• Studies of patients with colorectal cancer and of surgery for prostate cancer found that longer travel times were associated with longer hospital stays.7,8

Libutti said the issue of what excess travel does to patients with cancer is an area ripe for further study. “First off, there’s the expense;…for chemotherapy or radiation therapy, these are multiple visits a week and, certainly, many times per month in terms of travel,” he said. “That’s an expense not only in dollar expense for the travel itself, but time away from family, time away from work—you have a support system that’s critically important as you’re going through a cancer diagnosis. And that support system is turned upside down or at least on its side when you have to get your care at a distance.”

The realization that some patients from New Jersey need to drive 2 hours each way to New York City for every cancer treatment became real for Paladino and his wife when a traffic accident turned their typical 40-minute ride from their home outside Princeton into a trek spanning more than 2 hours.

As they reached valet parking for the appointment, Paladino said, he recalled his wife saying, “‘Just imagine if we had to do that every time.’ And that really struck home with me.”

References
1. Cancer data and statistics. Centers for Disease Control and Prevention. June 8, 2021. Accessed September 27, 2021. https://www.cdc.gov/cancer/dcpc/data/index.htm
2. RWJBarnabas Health and Rutgers Cancer Institute of New Jersey announce new $750 million state-of-the art freestanding cancer pavilion in New Brunswick. News release. June 3, 2019. Accessed September 27, 2021. https://bit.ly/3m5kdo8
3. Gov. Christie signs higher education restructuring bill. News12 New Jersey. August 22, 2018. Accessed September 30, 2021. https://newjersey.news12.com/gov-christie-signs-higher-education-restructuring-bill-34868881
4. Siegel J, Engelhardt KE, Hornor MA, Morgan KA, Lancaster WP. Travel distance and its interaction with patient and hospital factors in pancreas cancer care. Am J Surg. 2021;21(4):819-825. doi:10.1016/j.amjsurg.2020.08.023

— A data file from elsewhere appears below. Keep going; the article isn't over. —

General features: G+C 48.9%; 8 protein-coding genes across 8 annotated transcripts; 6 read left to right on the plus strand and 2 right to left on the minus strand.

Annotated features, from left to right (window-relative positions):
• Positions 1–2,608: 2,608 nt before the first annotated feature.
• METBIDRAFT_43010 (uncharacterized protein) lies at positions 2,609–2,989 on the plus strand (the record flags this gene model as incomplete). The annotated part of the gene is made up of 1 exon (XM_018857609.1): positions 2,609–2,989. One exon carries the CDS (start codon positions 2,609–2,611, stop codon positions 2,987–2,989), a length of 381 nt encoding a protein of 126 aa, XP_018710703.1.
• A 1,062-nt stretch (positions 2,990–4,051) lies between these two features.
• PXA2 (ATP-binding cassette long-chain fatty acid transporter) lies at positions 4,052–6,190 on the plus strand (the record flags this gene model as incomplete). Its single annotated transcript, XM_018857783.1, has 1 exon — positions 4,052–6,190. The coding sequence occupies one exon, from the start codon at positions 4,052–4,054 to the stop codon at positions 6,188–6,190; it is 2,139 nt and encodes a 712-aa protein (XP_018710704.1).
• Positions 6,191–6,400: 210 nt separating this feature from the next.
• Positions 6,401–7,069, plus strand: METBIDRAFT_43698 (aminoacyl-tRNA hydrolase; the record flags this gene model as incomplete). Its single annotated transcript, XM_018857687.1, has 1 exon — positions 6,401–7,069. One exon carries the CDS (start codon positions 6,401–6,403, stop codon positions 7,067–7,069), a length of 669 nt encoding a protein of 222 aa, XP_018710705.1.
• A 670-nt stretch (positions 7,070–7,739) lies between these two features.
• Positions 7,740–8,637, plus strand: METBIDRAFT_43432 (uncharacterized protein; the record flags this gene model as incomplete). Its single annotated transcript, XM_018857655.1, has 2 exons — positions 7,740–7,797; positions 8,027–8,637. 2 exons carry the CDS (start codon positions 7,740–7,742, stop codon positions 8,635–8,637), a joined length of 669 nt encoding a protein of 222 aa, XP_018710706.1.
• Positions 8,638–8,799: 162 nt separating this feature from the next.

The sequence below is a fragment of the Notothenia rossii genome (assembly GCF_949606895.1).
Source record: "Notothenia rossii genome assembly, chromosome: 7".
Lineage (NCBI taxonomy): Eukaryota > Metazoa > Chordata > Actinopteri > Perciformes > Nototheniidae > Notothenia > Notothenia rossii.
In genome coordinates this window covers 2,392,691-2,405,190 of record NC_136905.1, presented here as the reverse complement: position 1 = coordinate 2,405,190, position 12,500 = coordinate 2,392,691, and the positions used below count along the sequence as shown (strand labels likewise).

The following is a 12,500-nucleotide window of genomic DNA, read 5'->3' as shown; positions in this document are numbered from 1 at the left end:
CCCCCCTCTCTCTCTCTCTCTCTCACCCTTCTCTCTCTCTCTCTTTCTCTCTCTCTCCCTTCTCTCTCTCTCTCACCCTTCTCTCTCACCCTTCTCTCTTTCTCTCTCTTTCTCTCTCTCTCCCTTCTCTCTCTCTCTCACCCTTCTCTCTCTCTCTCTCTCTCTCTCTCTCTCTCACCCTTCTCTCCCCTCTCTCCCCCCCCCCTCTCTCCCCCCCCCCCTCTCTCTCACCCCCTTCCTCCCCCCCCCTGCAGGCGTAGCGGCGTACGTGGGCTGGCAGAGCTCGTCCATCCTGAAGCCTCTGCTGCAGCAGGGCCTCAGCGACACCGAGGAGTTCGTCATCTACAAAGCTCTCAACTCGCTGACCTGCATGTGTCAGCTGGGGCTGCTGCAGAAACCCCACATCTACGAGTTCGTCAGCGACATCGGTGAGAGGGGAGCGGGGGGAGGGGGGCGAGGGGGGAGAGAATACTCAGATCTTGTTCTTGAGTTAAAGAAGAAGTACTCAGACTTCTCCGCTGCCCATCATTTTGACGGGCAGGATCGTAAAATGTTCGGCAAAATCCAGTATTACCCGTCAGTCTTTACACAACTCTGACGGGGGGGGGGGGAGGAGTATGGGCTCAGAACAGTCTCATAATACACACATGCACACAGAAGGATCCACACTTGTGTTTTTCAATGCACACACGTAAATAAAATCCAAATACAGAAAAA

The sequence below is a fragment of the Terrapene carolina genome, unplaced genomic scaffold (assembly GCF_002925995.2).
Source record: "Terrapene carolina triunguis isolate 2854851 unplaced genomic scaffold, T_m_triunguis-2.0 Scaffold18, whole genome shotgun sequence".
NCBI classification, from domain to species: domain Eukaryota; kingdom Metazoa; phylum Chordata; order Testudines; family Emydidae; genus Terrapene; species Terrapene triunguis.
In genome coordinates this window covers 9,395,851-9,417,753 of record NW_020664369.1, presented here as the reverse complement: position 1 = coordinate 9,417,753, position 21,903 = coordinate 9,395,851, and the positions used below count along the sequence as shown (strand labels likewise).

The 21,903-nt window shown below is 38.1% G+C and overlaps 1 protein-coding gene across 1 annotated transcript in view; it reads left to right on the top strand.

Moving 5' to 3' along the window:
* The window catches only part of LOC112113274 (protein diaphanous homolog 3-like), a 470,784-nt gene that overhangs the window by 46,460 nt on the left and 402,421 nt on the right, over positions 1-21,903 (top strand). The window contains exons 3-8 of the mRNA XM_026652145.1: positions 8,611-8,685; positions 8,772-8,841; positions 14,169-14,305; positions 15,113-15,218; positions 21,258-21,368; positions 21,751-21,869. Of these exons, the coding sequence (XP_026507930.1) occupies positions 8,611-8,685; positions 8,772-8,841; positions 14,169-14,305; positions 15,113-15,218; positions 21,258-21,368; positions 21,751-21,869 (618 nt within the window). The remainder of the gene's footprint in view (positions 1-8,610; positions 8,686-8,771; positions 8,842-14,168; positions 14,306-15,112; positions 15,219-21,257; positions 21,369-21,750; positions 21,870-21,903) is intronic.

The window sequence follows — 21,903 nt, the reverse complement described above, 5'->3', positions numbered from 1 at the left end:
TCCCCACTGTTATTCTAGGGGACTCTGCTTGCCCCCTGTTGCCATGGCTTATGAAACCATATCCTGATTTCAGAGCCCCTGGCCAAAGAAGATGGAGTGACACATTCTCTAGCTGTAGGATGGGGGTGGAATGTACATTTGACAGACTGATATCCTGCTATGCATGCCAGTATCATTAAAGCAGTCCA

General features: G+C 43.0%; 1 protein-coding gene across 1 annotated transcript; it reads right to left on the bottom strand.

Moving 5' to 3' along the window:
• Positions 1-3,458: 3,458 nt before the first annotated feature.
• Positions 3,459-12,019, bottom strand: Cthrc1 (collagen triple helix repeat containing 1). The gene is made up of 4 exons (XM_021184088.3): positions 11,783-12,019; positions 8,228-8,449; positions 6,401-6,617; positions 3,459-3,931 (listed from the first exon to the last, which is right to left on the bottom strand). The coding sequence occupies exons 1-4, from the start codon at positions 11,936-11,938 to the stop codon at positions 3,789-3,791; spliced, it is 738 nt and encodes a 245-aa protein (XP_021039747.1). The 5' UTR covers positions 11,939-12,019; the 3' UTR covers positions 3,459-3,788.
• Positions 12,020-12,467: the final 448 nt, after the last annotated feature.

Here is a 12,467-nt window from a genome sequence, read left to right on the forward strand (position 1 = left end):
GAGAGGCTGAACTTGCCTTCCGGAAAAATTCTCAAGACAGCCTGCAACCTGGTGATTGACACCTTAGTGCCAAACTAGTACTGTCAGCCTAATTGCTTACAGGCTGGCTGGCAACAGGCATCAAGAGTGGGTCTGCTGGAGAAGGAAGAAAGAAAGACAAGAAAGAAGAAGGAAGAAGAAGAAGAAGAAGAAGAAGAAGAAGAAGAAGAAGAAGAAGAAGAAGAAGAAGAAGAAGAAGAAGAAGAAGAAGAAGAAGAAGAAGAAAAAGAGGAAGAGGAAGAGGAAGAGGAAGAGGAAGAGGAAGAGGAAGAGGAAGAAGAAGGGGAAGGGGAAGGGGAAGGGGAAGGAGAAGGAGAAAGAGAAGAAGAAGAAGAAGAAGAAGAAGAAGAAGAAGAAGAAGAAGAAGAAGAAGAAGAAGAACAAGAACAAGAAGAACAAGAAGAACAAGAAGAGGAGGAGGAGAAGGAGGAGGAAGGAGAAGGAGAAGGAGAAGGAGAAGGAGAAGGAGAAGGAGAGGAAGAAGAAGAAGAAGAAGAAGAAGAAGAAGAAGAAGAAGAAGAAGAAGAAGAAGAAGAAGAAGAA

5. Ward EP, Unkart JT, Bryant A, Murphy J, Blair SL. Influence of distance to hospital and insurance status on the rates of contralateral prophylactic mastectomy, a National Cancer Data Base study. Ann Surg Oncol. 2017;24:3038-3047. doi:10.1245/s10434-017-5985-1
6. Rocque GB, Williams CP, Miller HD, et al. Impact of travel time on health care costs and resource use by phase of care for older patients with cancer. J Clin Oncol. 2019;37(22):1935-1945. doi:10.1200/JCO.19.00175
7. Spaulding AC, Borkar S, Osagiede O, et al. Impact of travel distance on quality outcomes in colorectal cancer. Am J Manag Care. 2020;26(11):e347-e354. doi:10.37765/ajmc.2020.88529
8. Olson DJ, Gore JL, Daratha KB, Roberts KP. Travel burden and the direct medical costs of urologic surgery. J Health Econ Outcomes Res. 2016; 4(1);47-54. doi:10.36469/9825.
9. Rutgers Cancer Institute of New Jersey. National Cancer Institute. Updated February 10, 2021. Accessed September 28, 2021. https://www.cancer.gov/research/infrastructure/cancer-centers/find/cinj
10. NJ COVID latest: Thursday, June 24, 2021. PIX 11. June 24, 2021. Accessed September 30, 2021. https://pix11.com/news/coronavirus/nj-covidlatest-thursday-june-24-2021/
11. RWJ Barnabas Health and Rutgers Cancer Institute of New Jersey break ground on Jack & Sheryl Morris Cancer Center. News release. Rutgers Cancer Institute of New Jersey. June 24, 2021. Accessed September 26, 2021. https://bit.ly/39HXSHA
12. Evans T. Census 2020: New Jersey’s older and increasingly diverse centers are now leading the state’s population growth. New Jersey Future. September 13, 2021. Accessed September 26, 2021. https://bit.ly/3F0GHPS
13. Goldberg P. Libutti: how Rutgers Cancer Institute became a New Jersey-sized colossus. The Cancer Letter. May 17, 2019. Accessed September 27, 2021. https://bit.ly/3EYnDll
14. 2021 Healthcare Reputation report correlates strong reputation score with higher patient conversions on Google. News release. Reputation. March 4, 2021. Accessed September 27, 2021. https://bit.ly/2ZzQhsF
15. Detwiler K, Vaughn N. Patient satisfaction and HCAHPS reimbursement. Relias. September 11, 2020. Accessed September 28, 2021. https://www.relias.com/blog/how-do-patient-satisfaction-scores-affect-reimbursement
16. RWJBarnabas Health and Rutgers Cancer Institute of New Jersey unveil plans for new cancer pavilion. News release. HOK Healthcare. October 28, 2020. Accessed September 27, 2021. https://www.hok.com/news/2020-10/rwjbarnabas-health-and-rutgers-cancer-institute-ofnew-jersey-unveil-plans-for-new-cancer-pavilion/
17. About us. New Brunswick Development Corporation. Accessed September 27, 2021. https://devco.org/page/2/about-us
18. New chief of thoracic and head and neck medical oncology named to New Jersey’s only NCI designated comprehensive cancer center. News release. Rutgers Cancer Institute of New Jersey. September 1, 2021. Accessed September 27, 2021. https://www.cinj.org/new-chief-thoracic-and-headand-neck-medical-oncology-named-new-jerseys-only-nci-designated